The ever-evolving automotive industry and changing consumer tastes have claimed their latest victim: the Buick Verano. At a time when gas prices remain cheap and America's love affair with SUVs has reignited, General Motors (NYSE: GM) has decided to phase out the Verano compact sedan in the U.S. market. It was a short life for the Verano, which was redesigned for China last year and posted its first full year of sales during 2012. So, what happened?
The idea behind the Buick Verano was simple: bring consumers to the brand. The compact sedan was intended to be a conquest vehicle, one that would sell in higher volumes at lower prices. However, that role seemed to be filled by Buick's Encore, a crossover that was launched about a year after the Verano, after sales of the latter peaked at 45,527 during 2013 before declining to 31,886 last year. Meanwhile, the Encore's sales went from just under 32,000 units during 2013 to more than 67,000 units last year.
Originally, the Verano made sense, at least on paper, as it carved a niche in the market, priced between cheaper mainstream sedans and luxury offerings that extended beyond $30,000. However, now more mainstream sedans are expanding their options to be more competitive with more expensive options -- think the Titanium trim for many of Ford's mainstream vehicles. Also, the luxury automakers are lowering the price of certain sedans to try and scoop up incremental consumers -- think the Mercedes-Benz CLA class.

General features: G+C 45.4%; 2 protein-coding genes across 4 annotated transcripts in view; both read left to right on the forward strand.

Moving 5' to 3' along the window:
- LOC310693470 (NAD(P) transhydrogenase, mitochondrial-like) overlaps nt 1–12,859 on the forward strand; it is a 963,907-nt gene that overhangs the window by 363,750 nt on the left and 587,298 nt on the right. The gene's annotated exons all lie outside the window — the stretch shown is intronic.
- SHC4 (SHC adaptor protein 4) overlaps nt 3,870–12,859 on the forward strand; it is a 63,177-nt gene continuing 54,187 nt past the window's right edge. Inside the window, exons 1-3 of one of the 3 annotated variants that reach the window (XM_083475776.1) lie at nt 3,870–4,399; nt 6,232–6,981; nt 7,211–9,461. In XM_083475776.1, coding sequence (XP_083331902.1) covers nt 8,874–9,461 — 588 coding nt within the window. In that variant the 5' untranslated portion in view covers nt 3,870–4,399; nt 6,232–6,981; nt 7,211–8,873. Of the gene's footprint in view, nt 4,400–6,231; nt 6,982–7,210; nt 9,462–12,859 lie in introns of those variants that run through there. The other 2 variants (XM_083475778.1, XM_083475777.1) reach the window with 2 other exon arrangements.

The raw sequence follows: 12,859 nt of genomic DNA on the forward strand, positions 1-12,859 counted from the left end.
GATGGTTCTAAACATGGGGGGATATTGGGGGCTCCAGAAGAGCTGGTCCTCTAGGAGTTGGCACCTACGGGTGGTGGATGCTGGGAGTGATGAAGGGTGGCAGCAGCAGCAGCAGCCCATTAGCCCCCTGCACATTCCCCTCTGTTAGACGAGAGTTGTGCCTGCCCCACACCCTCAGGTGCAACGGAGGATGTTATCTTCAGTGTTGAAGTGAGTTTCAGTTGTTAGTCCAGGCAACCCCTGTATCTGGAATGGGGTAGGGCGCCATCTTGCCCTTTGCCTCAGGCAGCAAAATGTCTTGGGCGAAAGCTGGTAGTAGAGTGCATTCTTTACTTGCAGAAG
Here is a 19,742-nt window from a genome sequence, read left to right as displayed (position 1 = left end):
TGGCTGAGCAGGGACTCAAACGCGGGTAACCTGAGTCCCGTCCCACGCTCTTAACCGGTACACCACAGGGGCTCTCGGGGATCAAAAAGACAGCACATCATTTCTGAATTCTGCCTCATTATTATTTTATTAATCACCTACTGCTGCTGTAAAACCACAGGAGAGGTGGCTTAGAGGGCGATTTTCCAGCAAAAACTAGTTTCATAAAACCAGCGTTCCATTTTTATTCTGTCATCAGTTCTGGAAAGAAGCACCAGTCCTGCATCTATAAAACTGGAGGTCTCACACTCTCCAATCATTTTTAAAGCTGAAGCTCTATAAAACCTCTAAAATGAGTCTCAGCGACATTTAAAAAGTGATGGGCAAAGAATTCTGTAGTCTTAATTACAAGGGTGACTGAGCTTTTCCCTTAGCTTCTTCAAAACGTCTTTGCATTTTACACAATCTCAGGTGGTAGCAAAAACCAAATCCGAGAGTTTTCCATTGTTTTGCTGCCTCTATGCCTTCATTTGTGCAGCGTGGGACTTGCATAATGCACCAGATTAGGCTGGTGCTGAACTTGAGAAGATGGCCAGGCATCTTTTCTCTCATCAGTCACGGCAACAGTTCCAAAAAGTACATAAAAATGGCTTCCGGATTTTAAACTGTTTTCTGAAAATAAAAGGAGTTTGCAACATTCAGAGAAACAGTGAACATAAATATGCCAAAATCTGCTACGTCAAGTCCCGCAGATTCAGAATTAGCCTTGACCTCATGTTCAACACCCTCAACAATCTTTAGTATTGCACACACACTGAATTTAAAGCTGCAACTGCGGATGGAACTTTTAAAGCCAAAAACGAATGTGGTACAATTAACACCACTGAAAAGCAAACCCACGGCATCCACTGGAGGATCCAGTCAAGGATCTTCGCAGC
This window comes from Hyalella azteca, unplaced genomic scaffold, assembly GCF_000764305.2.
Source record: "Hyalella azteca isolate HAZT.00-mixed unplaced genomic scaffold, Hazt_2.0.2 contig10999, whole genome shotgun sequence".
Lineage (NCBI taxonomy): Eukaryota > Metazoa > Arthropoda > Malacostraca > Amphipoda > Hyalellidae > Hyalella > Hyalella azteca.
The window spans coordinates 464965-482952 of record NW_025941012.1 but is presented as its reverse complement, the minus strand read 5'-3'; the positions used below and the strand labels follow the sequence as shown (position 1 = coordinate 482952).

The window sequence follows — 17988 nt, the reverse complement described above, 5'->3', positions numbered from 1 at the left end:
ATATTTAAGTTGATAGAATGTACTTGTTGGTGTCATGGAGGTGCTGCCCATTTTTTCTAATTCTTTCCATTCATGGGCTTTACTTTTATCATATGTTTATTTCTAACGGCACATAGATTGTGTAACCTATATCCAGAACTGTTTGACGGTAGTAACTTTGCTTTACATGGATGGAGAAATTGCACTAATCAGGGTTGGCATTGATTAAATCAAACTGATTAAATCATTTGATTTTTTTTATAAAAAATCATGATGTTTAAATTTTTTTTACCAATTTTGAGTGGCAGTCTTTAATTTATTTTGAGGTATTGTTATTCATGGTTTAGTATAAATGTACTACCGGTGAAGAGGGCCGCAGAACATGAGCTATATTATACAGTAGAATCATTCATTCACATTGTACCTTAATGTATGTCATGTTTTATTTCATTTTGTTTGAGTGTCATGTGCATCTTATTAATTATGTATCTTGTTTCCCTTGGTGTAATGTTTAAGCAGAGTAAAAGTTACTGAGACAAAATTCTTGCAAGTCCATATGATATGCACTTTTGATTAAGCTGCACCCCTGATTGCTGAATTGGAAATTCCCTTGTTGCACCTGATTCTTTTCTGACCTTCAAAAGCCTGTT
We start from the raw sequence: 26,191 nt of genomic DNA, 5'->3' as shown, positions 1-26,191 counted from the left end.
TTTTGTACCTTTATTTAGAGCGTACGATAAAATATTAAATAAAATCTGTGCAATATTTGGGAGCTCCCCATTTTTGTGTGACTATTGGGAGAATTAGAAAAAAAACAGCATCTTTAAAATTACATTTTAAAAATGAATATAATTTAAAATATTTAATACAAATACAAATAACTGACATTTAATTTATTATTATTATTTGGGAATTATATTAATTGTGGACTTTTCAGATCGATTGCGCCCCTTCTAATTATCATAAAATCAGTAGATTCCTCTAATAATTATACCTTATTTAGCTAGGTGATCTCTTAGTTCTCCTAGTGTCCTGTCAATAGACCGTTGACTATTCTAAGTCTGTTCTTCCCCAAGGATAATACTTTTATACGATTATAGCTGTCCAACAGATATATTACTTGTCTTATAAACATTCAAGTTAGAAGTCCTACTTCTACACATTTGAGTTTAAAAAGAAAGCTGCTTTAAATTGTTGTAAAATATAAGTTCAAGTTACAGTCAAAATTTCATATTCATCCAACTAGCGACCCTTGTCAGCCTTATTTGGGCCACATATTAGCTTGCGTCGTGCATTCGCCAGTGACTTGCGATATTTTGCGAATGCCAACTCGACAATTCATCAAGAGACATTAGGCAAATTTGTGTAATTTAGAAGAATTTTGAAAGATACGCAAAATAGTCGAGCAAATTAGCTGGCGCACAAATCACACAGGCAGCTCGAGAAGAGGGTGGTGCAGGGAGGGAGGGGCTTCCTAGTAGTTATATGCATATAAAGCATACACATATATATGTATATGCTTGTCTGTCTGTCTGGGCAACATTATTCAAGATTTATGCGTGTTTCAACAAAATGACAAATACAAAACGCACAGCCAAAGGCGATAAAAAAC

Essentially, Buick doesn't have a need for a compact car that lost its niche in the market and isn't selling well at a time when SUVs are all the rage. It makes sense according to the strategy Buick chief Duncan Aldred mentioned to Automotive News in 2014, when he took over the brand.
"What we can't have at Buick is 10 vehicles all selling a few thousand units each. I've seen that. It doesn't work," Aldred said in the 2014 interview. "We need to bring in cars, trucks, whatever, that can offer substantial volume ... and that are important for the dealers who will then buy them, stock them and spend marketing dollars on them."
Eliminating any vehicle is risky
GM's decision to end the Buick Verano's run, likely after the 2017 model year, is not without risks. Consider that in 2012 crossovers generated 31% of Buick's sales in the U.S. market. That figure jumped to almost 60% last year, and market researcher LMC Automotive estimates it will jump to 68% during 2017. However, as we have learned many times, trends and consumer tastes can change quickly. It isn't difficult to imagine a scenario where focusing more heavily on SUVs than sedans could come back to haunt Buick. Furthermore, there were nearly 32,000 consumers last year that purchased a Verano above all other models, and some of those consumers would have undoubtedly gone to a different automaker.
While the Verano's run was a short-lived experiment that didn't live up to sales expectations, it certainly won't be the last victim claimed by the ever-evolving U.S. automotive industry and finicky consumer preferences. And, ultimately, this isn't a big deal for investors: as long as full-size pickups and SUVs continue to accelerate sales and average transaction prices, expect GM to continue posting huge profits.
Daniel Miller owns shares of Ford and General Motors. The Motley Fool owns shares of and recommends Ford. The Motley Fool recommends General Motors. Try any of our Foolish newsletter services free for 30 days. We Fools may not all hold the same opinions, but we all believe that considering a diverse range of insights makes us better investors. The Motley Fool has a disclosure policy.